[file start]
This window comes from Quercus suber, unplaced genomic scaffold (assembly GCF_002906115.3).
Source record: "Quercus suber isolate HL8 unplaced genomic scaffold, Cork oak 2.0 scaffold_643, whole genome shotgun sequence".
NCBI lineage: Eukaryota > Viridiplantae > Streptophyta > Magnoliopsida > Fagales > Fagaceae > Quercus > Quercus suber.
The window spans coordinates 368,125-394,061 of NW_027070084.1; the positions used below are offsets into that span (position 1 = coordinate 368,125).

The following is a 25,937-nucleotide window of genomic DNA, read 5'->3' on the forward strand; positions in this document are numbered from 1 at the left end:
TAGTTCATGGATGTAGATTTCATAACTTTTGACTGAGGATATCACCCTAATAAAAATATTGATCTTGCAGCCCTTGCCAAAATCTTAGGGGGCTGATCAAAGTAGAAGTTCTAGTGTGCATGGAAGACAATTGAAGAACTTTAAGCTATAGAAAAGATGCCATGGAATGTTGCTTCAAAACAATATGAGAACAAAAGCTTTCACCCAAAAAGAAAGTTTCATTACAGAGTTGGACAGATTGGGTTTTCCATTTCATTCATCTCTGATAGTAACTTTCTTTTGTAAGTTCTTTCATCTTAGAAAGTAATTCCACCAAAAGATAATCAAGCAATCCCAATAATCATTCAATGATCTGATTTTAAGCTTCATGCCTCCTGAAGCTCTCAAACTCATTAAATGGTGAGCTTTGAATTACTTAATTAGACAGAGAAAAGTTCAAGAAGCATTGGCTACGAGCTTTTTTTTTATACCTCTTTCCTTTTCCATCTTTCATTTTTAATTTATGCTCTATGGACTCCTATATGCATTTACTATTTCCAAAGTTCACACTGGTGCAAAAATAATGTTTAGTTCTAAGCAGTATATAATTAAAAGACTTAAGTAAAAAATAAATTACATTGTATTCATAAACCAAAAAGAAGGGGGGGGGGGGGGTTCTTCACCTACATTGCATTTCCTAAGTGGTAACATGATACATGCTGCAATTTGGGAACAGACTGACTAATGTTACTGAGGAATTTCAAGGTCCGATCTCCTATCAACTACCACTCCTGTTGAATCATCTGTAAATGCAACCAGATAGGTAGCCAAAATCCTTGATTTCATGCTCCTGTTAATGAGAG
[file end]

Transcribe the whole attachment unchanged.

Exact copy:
This window comes from Quercus suber, unplaced genomic scaffold (assembly GCF_002906115.3).
Source record: "Quercus suber isolate HL8 unplaced genomic scaffold, Cork oak 2.0 scaffold_643, whole genome shotgun sequence".
NCBI lineage: Eukaryota > Viridiplantae > Streptophyta > Magnoliopsida > Fagales > Fagaceae > Quercus > Quercus suber.
The window spans coordinates 368,125-394,061 of NW_027070084.1; the positions used below are offsets into that span (position 1 = coordinate 368,125).

The following is a 25,937-nucleotide window of genomic DNA, read 5'->3' on the forward strand; positions in this document are numbered from 1 at the left end:
TAGTTCATGGATGTAGATTTCATAACTTTTGACTGAGGATATCACCCTAATAAAAATATTGATCTTGCAGCCCTTGCCAAAATCTTAGGGGGCTGATCAAAGTAGAAGTTCTAGTGTGCATGGAAGACAATTGAAGAACTTTAAGCTATAGAAAAGATGCCATGGAATGTTGCTTCAAAACAATATGAGAACAAAAGCTTTCACCCAAAAAGAAAGTTTCATTACAGAGTTGGACAGATTGGGTTTTCCATTTCATTCATCTCTGATAGTAACTTTCTTTTGTAAGTTCTTTCATCTTAGAAAGTAATTCCACCAAAAGATAATCAAGCAATCCCAATAATCATTCAATGATCTGATTTTAAGCTTCATGCCTCCTGAAGCTCTCAAACTCATTAAATGGTGAGCTTTGAATTACTTAATTAGACAGAGAAAAGTTCAAGAAGCATTGGCTACGAGCTTTTTTTTTATACCTCTTTCCTTTTCCATCTTTCATTTTTAATTTATGCTCTATGGACTCCTATATGCATTTACTATTTCCAAAGTTCACACTGGTGCAAAAATAATGTTTAGTTCTAAGCAGTATATAATTAAAAGACTTAAGTAAAAAATAAATTACATTGTATTCATAAACCAAAAAGAAGGGGGGGGGGGGGGTTCTTCACCTACATTGCATTTCCTAAGTGGTAACATGATACATGCTGCAATTTGGGAACAGACTGACTAATGTTACTGAGGAATTTCAAGGTCCGATCTCCTATCAACTACCACTCCTGTTGAATCATCTGTAAATGCAACCAGATAGGTAGCCAAAATCCTTGATTTCATGCTCCTGTTAATGAGAG